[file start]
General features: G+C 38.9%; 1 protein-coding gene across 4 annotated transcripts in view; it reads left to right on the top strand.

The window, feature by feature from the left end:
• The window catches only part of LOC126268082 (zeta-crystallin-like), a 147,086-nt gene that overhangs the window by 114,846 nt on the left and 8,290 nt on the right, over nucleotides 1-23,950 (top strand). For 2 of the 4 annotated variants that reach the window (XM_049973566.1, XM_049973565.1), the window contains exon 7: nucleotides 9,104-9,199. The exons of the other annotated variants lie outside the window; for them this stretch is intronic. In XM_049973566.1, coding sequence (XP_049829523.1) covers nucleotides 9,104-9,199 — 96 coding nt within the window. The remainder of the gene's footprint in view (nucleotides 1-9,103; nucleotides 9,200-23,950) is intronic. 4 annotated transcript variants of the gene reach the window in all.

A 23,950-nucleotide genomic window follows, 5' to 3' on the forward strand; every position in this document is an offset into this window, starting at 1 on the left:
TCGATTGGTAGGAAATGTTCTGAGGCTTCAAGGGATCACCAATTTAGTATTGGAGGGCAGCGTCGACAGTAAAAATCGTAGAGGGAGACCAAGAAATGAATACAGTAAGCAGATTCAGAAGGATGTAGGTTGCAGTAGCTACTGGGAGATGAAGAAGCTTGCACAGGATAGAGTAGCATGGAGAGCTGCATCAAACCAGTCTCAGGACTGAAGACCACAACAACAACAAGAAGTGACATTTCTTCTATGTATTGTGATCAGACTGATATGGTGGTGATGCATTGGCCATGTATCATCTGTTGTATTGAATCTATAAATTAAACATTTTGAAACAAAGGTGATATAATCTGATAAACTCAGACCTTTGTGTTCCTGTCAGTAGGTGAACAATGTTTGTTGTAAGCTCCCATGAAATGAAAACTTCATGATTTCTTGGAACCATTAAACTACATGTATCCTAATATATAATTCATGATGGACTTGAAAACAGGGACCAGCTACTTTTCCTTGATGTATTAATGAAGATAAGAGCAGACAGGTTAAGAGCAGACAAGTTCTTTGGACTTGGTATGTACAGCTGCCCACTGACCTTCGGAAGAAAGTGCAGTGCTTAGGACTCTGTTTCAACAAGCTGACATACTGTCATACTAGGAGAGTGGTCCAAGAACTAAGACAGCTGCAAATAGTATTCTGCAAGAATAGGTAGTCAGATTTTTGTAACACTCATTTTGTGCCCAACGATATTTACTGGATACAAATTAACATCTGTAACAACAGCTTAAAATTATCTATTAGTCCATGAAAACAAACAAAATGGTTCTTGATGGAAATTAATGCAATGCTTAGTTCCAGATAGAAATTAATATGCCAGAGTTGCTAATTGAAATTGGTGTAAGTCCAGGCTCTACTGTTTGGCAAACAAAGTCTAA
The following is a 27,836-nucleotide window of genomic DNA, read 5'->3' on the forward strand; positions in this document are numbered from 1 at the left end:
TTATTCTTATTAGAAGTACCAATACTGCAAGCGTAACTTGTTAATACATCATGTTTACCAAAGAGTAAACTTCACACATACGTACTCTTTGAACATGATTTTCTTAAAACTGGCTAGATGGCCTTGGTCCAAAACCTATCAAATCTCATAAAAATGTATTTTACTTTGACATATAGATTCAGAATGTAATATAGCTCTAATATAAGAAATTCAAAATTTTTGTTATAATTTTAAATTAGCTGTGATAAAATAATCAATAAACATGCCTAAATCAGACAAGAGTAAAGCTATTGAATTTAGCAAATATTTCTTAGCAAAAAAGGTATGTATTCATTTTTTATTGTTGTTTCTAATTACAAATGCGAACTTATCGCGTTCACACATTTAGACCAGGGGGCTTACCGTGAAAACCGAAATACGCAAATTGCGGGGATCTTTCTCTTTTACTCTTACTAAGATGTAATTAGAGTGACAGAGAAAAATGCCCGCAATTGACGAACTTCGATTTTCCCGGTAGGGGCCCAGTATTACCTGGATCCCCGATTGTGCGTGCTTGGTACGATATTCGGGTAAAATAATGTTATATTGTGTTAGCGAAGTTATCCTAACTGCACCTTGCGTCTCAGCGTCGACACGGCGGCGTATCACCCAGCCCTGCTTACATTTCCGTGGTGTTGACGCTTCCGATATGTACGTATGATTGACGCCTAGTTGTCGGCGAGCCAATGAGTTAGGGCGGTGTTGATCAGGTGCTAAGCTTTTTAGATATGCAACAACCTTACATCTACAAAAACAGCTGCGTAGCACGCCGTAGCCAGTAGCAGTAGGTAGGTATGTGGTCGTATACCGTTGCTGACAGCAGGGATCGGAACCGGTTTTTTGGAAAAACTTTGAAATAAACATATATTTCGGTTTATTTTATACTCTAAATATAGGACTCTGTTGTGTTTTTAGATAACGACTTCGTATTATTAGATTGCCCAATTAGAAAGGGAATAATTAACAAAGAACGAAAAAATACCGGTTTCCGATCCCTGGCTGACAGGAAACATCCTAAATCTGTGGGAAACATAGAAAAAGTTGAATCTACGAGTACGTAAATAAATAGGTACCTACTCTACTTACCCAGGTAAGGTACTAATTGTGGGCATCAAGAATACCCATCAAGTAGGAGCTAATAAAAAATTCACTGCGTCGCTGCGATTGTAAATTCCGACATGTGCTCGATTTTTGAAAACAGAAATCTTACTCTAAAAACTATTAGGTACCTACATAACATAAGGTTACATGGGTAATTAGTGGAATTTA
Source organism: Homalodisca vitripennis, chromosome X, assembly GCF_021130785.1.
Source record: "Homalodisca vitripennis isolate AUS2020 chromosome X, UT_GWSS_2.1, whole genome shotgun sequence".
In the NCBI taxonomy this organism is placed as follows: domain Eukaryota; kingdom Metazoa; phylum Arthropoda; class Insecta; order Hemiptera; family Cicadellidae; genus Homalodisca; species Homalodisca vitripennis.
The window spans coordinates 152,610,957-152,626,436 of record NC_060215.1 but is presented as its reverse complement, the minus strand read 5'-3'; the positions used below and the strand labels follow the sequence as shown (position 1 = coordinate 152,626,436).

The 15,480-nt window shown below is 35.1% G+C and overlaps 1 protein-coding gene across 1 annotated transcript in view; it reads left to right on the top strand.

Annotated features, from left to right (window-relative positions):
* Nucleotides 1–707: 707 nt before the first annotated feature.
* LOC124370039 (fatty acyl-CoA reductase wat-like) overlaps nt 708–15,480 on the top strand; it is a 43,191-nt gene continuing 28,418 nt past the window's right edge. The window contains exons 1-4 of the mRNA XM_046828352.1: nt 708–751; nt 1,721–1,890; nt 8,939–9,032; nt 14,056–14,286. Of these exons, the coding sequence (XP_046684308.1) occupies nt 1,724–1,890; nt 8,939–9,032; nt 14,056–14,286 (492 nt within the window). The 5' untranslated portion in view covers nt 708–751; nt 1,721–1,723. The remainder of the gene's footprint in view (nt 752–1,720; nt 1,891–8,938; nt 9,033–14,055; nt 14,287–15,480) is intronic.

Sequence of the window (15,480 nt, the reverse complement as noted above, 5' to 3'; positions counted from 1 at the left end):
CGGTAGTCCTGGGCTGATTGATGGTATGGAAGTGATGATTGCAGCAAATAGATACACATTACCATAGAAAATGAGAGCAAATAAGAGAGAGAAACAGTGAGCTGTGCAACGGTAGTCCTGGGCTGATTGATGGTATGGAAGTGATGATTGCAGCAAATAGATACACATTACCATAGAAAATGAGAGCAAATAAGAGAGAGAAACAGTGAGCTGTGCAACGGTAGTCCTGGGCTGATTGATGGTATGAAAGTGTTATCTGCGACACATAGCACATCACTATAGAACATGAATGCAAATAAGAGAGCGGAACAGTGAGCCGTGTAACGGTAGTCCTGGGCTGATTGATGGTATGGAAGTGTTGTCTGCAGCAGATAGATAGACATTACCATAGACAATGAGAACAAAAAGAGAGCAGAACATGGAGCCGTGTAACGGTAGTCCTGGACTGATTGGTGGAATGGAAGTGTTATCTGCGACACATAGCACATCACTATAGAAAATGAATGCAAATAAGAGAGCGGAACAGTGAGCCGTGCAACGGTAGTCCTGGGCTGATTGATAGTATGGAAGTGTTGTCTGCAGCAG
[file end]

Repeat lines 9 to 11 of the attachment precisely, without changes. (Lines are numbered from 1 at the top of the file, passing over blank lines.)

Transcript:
Source record: "Homalodisca vitripennis isolate AUS2020 chromosome X, UT_GWSS_2.1, whole genome shotgun sequence".
In the NCBI taxonomy this organism is placed as follows: domain Eukaryota; kingdom Metazoa; phylum Arthropoda; class Insecta; order Hemiptera; family Cicadellidae; genus Homalodisca; species Homalodisca vitripennis.
The window spans coordinates 152,610,957-152,626,436 of record NC_060215.1 but is presented as its reverse complement, the minus strand read 5'-3'; the positions used below and the strand labels follow the sequence as shown (position 1 = coordinate 152,626,436).